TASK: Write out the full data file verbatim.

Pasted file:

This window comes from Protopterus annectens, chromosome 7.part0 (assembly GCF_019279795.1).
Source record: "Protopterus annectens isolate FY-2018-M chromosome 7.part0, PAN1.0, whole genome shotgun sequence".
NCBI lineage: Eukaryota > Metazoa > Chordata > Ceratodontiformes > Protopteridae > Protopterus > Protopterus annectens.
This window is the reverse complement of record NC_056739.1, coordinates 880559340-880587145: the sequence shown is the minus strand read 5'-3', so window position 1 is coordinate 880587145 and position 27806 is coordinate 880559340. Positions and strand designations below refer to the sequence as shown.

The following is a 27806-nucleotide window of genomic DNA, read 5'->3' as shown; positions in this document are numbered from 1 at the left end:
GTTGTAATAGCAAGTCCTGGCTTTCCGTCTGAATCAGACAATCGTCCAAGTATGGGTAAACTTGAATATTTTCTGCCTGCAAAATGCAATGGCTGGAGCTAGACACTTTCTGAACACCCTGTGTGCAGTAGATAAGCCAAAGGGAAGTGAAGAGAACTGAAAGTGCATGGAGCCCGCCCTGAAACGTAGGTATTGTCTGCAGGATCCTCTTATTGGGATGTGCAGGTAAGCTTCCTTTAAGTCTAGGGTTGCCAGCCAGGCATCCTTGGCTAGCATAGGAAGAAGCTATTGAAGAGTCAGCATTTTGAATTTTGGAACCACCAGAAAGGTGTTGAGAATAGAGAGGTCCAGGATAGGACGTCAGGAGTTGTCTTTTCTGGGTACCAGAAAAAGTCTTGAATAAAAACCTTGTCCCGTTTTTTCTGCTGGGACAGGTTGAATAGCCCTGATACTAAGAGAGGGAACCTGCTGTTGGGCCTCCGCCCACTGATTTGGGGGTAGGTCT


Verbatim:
This window comes from Protopterus annectens, chromosome 7.part0 (assembly GCF_019279795.1).
Source record: "Protopterus annectens isolate FY-2018-M chromosome 7.part0, PAN1.0, whole genome shotgun sequence".
NCBI lineage: Eukaryota > Metazoa > Chordata > Ceratodontiformes > Protopteridae > Protopterus > Protopterus annectens.
This window is the reverse complement of record NC_056739.1, coordinates 880559340-880587145: the sequence shown is the minus strand read 5'-3', so window position 1 is coordinate 880587145 and position 27806 is coordinate 880559340. Positions and strand designations below refer to the sequence as shown.

The following is a 27806-nucleotide window of genomic DNA, read 5'->3' as shown; positions in this document are numbered from 1 at the left end:
GTTGTAATAGCAAGTCCTGGCTTTCCGTCTGAATCAGACAATCGTCCAAGTATGGGTAAACTTGAATATTTTCTGCCTGCAAAATGCAATGGCTGGAGCTAGACACTTTCTGAACACCCTGTGTGCAGTAGATAAGCCAAAGGGAAGTGAAGAGAACTGAAAGTGCATGGAGCCCGCCCTGAAACGTAGGTATTGTCTGCAGGATCCTCTTATTGGGATGTGCAGGTAAGCTTCCTTTAAGTCTAGGGTTGCCAGCCAGGCATCCTTGGCTAGCATAGGAAGAAGCTATTGAAGAGTCAGCATTTTGAATTTTGGAACCACCAGAAAGGTGTTGAGAATAGAGAGGTCCAGGATAGGACGTCAGGAGTTGTCTTTTCTGGGTACCAGAAAAAGTCTTGAATAAAAACCTTGTCCCGTTTTTTCTGCTGGGACAGGTTGAATAGCCCTGATACTAAGAGAGGGAACCTGCTGTTGGGCCTCCGCCCACTGATTTGGGGGTAGGTCT